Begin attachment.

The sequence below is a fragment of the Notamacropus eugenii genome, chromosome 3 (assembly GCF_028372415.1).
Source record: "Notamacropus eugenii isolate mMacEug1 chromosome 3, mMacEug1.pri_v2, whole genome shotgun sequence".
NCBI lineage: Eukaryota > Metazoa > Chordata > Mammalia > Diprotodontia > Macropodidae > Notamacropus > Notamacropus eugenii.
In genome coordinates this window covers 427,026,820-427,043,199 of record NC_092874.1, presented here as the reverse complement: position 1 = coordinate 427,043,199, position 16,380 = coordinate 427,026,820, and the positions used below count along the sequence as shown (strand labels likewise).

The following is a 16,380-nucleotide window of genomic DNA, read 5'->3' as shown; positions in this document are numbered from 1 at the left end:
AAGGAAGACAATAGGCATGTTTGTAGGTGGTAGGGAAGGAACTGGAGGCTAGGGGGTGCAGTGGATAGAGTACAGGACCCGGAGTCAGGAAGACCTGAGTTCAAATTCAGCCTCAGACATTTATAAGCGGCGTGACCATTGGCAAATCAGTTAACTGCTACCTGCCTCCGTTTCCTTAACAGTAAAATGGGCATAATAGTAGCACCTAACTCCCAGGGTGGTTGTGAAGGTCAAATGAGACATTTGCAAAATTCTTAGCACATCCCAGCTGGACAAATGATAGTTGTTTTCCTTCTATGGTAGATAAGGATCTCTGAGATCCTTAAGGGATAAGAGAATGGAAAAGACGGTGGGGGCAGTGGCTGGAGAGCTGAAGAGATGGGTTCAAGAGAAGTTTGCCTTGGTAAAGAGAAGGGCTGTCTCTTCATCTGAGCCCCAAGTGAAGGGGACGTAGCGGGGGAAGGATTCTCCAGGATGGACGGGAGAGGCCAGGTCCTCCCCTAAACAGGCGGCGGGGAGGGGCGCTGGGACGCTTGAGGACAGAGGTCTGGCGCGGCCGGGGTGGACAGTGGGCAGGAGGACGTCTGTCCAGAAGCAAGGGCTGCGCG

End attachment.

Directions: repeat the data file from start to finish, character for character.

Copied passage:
The sequence below is a fragment of the Notamacropus eugenii genome, chromosome 3 (assembly GCF_028372415.1).
Source record: "Notamacropus eugenii isolate mMacEug1 chromosome 3, mMacEug1.pri_v2, whole genome shotgun sequence".
NCBI lineage: Eukaryota > Metazoa > Chordata > Mammalia > Diprotodontia > Macropodidae > Notamacropus > Notamacropus eugenii.
In genome coordinates this window covers 427,026,820-427,043,199 of record NC_092874.1, presented here as the reverse complement: position 1 = coordinate 427,043,199, position 16,380 = coordinate 427,026,820, and the positions used below count along the sequence as shown (strand labels likewise).

The following is a 16,380-nucleotide window of genomic DNA, read 5'->3' as shown; positions in this document are numbered from 1 at the left end:
AAGGAAGACAATAGGCATGTTTGTAGGTGGTAGGGAAGGAACTGGAGGCTAGGGGGTGCAGTGGATAGAGTACAGGACCCGGAGTCAGGAAGACCTGAGTTCAAATTCAGCCTCAGACATTTATAAGCGGCGTGACCATTGGCAAATCAGTTAACTGCTACCTGCCTCCGTTTCCTTAACAGTAAAATGGGCATAATAGTAGCACCTAACTCCCAGGGTGGTTGTGAAGGTCAAATGAGACATTTGCAAAATTCTTAGCACATCCCAGCTGGACAAATGATAGTTGTTTTCCTTCTATGGTAGATAAGGATCTCTGAGATCCTTAAGGGATAAGAGAATGGAAAAGACGGTGGGGGCAGTGGCTGGAGAGCTGAAGAGATGGGTTCAAGAGAAGTTTGCCTTGGTAAAGAGAAGGGCTGTCTCTTCATCTGAGCCCCAAGTGAAGGGGACGTAGCGGGGGAAGGATTCTCCAGGATGGACGGGAGAGGCCAGGTCCTCCCCTAAACAGGCGGCGGGGAGGGGCGCTGGGACGCTTGAGGACAGAGGTCTGGCGCGGCCGGGGTGGACAGTGGGCAGGAGGACGTCTGTCCAGAAGCAAGGGCTGCGCG